iOS 17 has lots of new features but one of the most-requested abilities — installing apps from outside the App Store — is still missing. However there's been a development on that front thanks to comments from Craig Federighi, VP of software engineering at Apple and therefore the effective face of iOS (via 9to5Mac).
Speaking with John Gruber of Daring Fireball after WWDC 2023, Federighi addressed a direct question about sideloading not appearing in the iOS 17 beta by saying: "we want to make sure that whatever we do is the right thing for our customers and the safety of our customers.”
"We are working with the EU on what safe compliance looks like," he continued, but had nothing else to add on the topic after that.
Apple didn't mention app sideloading at #WWDC23, except for when @gruber explicitly asked Craig Federighi about it during The Talk Show. 🎬 #iOS17 #iOS #Apple pic.twitter.com/Nr9qBHlaobJune 13, 2023
While it's unusual to see an Apple representative talk about sideloading openly like this, we've known something like this was coming for a while. That’s because the European Union has been focusing on iOS and the App Store as a possibly uncompetitive platform, and wants Apple to open things up.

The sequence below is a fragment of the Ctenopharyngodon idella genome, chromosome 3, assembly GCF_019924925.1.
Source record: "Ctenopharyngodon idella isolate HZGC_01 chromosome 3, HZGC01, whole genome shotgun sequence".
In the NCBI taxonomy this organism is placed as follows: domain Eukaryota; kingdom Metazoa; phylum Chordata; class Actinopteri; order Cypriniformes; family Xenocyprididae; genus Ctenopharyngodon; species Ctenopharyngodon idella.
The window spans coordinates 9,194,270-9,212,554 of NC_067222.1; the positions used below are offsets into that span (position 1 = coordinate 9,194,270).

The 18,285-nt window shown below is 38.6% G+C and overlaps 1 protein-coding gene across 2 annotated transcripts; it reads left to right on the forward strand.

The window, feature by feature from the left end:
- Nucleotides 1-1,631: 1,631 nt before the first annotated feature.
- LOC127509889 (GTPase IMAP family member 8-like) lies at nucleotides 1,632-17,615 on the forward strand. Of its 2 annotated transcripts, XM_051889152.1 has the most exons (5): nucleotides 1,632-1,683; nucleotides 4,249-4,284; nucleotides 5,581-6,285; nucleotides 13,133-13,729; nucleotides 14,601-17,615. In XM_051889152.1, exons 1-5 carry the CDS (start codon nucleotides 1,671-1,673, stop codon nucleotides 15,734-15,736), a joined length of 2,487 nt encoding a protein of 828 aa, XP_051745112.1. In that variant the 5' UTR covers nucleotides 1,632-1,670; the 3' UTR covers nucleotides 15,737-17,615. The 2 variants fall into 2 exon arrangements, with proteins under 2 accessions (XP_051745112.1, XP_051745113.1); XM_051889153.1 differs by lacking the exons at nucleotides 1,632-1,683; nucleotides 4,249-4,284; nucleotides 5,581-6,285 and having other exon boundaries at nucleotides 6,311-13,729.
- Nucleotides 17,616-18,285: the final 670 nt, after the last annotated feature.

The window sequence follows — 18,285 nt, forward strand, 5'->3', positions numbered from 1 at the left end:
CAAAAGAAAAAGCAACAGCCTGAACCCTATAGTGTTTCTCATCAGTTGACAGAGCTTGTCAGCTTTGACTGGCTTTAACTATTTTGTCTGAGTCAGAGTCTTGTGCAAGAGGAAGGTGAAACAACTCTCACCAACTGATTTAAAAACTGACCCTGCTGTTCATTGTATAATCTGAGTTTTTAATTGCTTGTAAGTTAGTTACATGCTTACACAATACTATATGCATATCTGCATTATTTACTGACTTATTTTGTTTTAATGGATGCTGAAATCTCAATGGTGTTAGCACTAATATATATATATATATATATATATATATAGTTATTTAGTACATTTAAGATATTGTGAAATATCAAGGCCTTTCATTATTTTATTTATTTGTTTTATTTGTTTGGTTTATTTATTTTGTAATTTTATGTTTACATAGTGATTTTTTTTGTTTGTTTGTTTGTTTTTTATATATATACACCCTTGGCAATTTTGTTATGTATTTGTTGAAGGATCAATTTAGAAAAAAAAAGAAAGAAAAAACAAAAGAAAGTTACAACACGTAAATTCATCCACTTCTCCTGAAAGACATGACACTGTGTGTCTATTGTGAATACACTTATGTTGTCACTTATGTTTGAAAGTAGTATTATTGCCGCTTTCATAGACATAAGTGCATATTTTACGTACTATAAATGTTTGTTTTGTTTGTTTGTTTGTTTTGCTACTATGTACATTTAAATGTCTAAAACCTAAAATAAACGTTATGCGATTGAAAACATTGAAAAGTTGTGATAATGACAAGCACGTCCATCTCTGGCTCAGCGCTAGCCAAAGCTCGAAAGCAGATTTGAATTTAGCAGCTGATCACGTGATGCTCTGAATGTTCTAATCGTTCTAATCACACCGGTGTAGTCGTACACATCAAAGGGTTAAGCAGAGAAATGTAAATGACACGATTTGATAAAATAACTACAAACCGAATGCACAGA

It was previously reported that Apple was working to implement a sideloading system with some safety checks, but only for iPhones sold in the EU where the law applies. It's also been hinted that Apple would permit entire third-party app stores for more convenient downloads outside the App Store, but this seems less likely since it would be more encouraging for regular users who otherwise wouldn’t step outside the App Store.
Is iOS sideloading inevitable?
The interest in App Store sideloading has been around for as long as developers have been making iPhone apps. But things have heated up thanks to pressure from the European Union, who considers Apple's closed ecosystem uncompetitive and bad for consumers.
iOS isn't set up to download apps from outside of the App Store, since Apple claims this is the best for users (and coincidently, for its own business interests). That's not at all like Android, where you can install any APK file with a little knowhow.
Whether it's full non-Apple app stores, or a more convoluted installation process intended for developer use only, opening up the iOS ecosystem will be unprecedented. And if the EU has its way, it'll be coming sooner rather than later.
If you're more interested in what's already in iOS 17, take a look at our best iOS 17 features for a run-down of all the key updates.